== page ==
LIS Education: Michelle De Aizpurua

Lego Librarian from Michael Sauers under CC BY-NC 2.0

Lego Librarian from Michael Sauers under CC BY-NC 2.0

Today’s post comes from a member of our ILN community, Michelle De Aizpurua, who has recently graduated with her LIS qualification from Monash University in Melbourne, Australia.


After finishing my law degree and realising I didn’t want to practice, I was lucky enough to discover the library world. I completed a post-graduate diploma in Information & Knowledge Management (Library stream) at Monash University. This course was in the IT faculty and required a lot of high-tech work. They have recently changed the course, and I hope this means the subjects are more library and less IT oriented. We had to study all sorts of difficult (and seemingly unrelated) business and IT subjects such as ‘how corporations can leverage IT to gain greater profits and add value for customers in the business world’. We also had to create databases and do coding, yet never got to catalogue a book! I wish we’d learnt more cataloguing/practical skills and experienced what really being in a library was like! Sometimes I think an apprenticeship might have given me more of the practical skills I needed for my job. However, I did enjoy all the philosophical lessons discussing social impact, the libraries future, changes in the field and so on. And this broader knowledge has definitely come in handy too.

There are a few things I wish I had known as a student. Here’s my two most important tips:

  1. Try to be working first, before you study. Or try to get work experience while you are studying! Get practical skills and utilise your placement! Work experience is incredibly important. You can start in customer service or shelving to get your foot in the door and when you graduate you’ll have less trouble finding work. You can also ensure you really enjoy the work! Volunteer if you have to. Learn to catalogue, use LMS’s and recommend resources. Don’t have time?  I focussed too much on getting the highest grades at the expense of getting more work experience. Find a balance, you don’t need straight HD’s (no one will ever look at your grades in job applications unfortunately!)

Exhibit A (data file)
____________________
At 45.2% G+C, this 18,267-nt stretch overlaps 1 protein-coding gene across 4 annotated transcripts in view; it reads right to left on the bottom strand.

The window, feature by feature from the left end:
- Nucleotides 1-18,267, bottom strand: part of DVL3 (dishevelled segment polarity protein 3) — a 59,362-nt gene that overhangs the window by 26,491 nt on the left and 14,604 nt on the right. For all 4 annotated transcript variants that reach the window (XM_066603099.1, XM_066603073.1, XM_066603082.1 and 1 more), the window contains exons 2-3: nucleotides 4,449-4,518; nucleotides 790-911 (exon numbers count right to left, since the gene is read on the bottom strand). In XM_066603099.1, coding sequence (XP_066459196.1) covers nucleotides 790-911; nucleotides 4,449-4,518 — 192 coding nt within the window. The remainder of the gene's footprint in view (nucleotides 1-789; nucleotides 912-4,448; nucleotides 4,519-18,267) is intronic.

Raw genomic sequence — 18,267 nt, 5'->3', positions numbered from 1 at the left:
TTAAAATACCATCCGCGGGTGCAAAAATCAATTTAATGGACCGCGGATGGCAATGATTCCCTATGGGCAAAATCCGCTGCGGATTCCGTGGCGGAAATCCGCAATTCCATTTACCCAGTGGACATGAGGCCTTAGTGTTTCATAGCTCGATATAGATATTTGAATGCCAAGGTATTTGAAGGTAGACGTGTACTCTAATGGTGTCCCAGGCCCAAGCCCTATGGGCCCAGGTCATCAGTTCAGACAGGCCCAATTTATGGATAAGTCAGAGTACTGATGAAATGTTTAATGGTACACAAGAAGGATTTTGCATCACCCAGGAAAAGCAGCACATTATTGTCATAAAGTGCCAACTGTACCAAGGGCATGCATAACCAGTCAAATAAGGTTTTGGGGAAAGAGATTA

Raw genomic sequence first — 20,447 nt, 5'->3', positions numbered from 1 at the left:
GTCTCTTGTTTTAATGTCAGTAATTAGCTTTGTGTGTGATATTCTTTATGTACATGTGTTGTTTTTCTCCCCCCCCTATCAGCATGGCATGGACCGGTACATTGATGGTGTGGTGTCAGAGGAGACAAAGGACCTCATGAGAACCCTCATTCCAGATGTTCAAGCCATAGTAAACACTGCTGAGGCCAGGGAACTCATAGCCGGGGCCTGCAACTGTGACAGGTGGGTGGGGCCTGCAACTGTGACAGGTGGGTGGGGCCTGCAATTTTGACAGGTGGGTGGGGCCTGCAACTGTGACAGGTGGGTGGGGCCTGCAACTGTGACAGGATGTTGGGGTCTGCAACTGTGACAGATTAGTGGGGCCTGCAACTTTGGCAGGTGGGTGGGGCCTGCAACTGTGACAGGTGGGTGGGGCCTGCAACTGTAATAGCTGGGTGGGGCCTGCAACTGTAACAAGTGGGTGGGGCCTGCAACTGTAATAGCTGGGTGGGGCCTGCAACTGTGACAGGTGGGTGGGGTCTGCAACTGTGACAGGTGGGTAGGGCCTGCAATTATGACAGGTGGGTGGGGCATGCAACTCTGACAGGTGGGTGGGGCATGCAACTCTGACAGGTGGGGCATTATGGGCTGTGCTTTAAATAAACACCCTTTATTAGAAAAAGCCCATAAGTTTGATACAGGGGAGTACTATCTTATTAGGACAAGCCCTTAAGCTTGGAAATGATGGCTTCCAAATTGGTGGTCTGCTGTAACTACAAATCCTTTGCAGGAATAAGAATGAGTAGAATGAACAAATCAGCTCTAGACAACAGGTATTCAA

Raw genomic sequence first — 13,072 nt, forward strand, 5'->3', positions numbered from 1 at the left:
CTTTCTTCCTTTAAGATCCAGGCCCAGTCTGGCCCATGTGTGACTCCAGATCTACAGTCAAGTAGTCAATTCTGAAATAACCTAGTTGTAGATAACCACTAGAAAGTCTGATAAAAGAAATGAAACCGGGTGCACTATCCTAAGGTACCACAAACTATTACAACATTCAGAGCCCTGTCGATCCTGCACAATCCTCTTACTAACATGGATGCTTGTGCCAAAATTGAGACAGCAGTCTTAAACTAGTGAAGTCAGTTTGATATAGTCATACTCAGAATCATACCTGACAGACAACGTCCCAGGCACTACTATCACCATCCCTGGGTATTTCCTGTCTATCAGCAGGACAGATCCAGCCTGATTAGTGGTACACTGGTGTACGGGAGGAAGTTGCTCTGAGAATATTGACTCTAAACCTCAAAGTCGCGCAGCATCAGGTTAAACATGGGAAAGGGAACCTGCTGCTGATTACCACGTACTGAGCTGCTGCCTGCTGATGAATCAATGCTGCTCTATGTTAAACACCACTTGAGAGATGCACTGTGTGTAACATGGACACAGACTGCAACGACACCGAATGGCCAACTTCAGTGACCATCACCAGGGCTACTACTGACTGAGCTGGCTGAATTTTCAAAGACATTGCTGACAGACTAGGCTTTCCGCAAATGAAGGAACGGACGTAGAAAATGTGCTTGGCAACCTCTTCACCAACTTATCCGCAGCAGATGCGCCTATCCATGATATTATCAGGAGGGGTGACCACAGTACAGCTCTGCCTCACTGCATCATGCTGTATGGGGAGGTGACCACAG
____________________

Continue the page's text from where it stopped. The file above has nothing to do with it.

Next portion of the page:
2. NETWORK! I was told this many times, but I found it confronting making conversation with strangers and finding time was hard. Now that I have started networking it’s amazing the benefits you gain. You can get useful insights, knowledge, inspiration, mentoring and even job opportunities through networking. Join professional associations, especially student and new grad ones. Attend meet-ups. Get to know your professors – one of my professors became my first referee. They are knowledgeable and have many contacts. Get to know your fellow students – I found many opportunities through knowledge they shared. Join LinkedIn groups and email groups/lists, forums and newsletters for free. You can post your ideas and questions, and get your name out there. Start a blog. Join Facebook groups. Keep up to date with library news. People in this field are very willing to help new grads and provide advice.

Good luck to all you students, working in libraries is rewarding and challenging work and I hope you enjoy it as much as I do!

Follow my blog for more tips and discussions on being a new grad.

Thanks for sharing your thoughts Michelle. As always, you can join in the conversation in the comments below, or by using the hashtag #interlibnet and #LibrarySchool on twitter. You can also look us up on Facebook and post something there.


Posted in Discussion topics, Round 2015B and tagged , , , , , .


  1. Thanks for the post Michelle – that’s a nice combination of qualifications you now have! I did my postgraduate library qualification years ago while not working in a library, but found that there were elements of the course which assumed I was employed within a library. Thankfully, there were libraries that were happy to assist so I could obtain the qualification but it is important for education providers to remember the variety of situations of their students in course design.

  2. Thanks Michelle, you are welcome to the LIS profession with expansive population of LIS knowledgeable experts. I bet you will learn a lot and enjoy the whole lot. You are in the right place. I was a Bookbinder but later enrolled for BLIS and am completing MLIS. I now head a Campus Library and a member of the library consortium in Uganda. Have been admitted for a short course in Israel, GIMI for “Managing University Libraries for Online Education”. So your IT is very important especially in Electronic Resources.

  3. Great points,Michelle. For many library introverts the task of networking is daunting, but as you said so important and beneficial! I was lucky enough to be working full time as an assistant while in library school, without that experience I would have been lost. A practical component or even some volunteer work is essential in my opinion. And your IT course description? Very strange!

  4. Pingback: International Librarians Network – Featured Article! | Miss Library Grrrl

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